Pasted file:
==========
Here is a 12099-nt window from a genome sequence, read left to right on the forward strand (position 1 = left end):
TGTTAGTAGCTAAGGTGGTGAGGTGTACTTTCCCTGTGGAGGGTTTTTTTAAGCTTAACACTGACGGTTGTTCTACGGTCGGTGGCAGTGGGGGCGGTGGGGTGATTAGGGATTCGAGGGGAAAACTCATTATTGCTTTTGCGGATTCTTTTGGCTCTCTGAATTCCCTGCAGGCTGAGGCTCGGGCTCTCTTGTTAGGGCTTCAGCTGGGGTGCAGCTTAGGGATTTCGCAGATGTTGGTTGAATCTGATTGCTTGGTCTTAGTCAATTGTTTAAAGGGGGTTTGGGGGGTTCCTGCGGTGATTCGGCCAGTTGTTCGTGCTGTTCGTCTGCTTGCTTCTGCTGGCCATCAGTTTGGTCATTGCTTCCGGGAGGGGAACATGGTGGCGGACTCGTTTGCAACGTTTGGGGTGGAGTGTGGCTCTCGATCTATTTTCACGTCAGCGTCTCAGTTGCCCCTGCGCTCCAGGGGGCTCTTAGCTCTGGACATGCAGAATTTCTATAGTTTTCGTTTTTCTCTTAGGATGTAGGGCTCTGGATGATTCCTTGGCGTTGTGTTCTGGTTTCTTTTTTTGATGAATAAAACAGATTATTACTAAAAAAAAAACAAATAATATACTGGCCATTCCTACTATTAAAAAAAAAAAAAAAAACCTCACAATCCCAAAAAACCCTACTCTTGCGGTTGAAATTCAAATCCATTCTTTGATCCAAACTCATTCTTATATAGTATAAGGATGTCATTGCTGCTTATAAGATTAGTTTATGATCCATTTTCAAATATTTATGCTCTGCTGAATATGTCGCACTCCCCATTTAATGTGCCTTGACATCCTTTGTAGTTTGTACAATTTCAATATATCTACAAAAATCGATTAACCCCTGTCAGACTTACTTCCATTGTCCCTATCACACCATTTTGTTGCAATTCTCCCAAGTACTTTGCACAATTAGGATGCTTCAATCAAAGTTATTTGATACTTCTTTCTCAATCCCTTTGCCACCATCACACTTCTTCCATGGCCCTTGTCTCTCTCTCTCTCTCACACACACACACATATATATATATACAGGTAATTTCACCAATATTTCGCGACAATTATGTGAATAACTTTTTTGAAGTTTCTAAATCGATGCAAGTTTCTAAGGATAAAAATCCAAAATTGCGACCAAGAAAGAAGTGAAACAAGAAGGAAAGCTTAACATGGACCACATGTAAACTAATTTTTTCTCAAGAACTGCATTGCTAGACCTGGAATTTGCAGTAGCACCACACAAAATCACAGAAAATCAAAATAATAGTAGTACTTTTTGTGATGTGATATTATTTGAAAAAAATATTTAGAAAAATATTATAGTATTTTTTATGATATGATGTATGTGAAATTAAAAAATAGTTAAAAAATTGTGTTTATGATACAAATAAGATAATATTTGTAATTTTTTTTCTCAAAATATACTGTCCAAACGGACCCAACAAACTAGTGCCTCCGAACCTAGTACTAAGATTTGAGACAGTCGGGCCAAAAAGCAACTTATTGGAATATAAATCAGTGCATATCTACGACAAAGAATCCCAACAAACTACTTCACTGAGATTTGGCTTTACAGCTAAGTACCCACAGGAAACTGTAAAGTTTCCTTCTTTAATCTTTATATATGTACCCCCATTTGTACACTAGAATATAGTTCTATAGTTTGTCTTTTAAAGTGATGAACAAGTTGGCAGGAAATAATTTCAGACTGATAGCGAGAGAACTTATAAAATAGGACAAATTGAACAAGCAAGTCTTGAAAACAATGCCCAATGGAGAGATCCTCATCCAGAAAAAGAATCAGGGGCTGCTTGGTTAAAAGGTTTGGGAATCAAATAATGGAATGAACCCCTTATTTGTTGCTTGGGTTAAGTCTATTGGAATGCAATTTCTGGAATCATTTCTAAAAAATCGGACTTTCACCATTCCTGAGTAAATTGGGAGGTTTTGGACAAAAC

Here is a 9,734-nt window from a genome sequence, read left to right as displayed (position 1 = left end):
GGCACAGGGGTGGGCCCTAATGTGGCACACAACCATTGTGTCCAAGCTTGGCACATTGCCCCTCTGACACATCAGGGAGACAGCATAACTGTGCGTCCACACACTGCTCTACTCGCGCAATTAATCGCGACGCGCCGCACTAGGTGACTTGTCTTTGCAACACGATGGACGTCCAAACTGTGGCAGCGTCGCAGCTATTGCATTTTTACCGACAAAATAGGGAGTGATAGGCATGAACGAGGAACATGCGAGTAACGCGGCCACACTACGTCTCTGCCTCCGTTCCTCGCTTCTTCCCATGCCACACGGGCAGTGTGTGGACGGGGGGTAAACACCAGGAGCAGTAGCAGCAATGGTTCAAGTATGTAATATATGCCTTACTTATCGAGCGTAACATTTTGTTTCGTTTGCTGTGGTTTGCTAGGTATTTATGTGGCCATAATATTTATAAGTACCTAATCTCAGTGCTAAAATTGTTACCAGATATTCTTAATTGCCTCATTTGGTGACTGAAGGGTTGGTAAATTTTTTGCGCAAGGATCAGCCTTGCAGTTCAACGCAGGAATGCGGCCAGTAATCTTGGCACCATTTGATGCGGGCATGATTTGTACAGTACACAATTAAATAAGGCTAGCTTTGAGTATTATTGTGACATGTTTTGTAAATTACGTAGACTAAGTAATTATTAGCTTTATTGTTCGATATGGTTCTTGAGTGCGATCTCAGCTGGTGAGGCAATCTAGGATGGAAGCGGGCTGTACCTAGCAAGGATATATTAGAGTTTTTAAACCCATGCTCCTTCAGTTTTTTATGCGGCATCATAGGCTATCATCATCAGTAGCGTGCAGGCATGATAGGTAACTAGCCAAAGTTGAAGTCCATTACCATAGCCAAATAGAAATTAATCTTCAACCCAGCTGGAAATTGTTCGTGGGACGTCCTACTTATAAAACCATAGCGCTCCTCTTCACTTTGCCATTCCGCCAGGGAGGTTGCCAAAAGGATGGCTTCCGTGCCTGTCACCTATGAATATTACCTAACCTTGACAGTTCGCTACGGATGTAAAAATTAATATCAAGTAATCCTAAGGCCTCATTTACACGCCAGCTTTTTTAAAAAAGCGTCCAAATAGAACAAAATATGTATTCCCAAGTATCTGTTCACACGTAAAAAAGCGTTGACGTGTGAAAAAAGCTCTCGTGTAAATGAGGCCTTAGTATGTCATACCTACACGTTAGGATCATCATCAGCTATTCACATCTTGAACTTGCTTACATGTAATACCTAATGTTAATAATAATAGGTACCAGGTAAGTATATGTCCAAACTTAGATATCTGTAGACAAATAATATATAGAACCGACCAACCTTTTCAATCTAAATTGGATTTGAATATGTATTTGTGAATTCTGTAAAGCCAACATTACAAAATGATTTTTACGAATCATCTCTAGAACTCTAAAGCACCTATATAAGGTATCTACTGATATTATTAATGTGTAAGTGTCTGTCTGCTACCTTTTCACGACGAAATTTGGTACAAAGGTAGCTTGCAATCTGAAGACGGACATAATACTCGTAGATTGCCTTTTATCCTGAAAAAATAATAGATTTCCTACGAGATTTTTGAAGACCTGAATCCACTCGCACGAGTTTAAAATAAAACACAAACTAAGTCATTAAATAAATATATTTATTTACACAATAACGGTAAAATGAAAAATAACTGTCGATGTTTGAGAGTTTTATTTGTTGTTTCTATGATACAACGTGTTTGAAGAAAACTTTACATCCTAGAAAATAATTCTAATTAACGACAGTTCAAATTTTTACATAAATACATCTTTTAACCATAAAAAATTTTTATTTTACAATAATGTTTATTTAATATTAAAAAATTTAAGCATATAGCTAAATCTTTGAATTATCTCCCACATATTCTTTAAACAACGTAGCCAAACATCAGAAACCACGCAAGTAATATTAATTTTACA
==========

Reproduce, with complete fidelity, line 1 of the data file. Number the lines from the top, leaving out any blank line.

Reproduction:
Here is a 12099-nt window from a genome sequence, read left to right on the forward strand (position 1 = left end):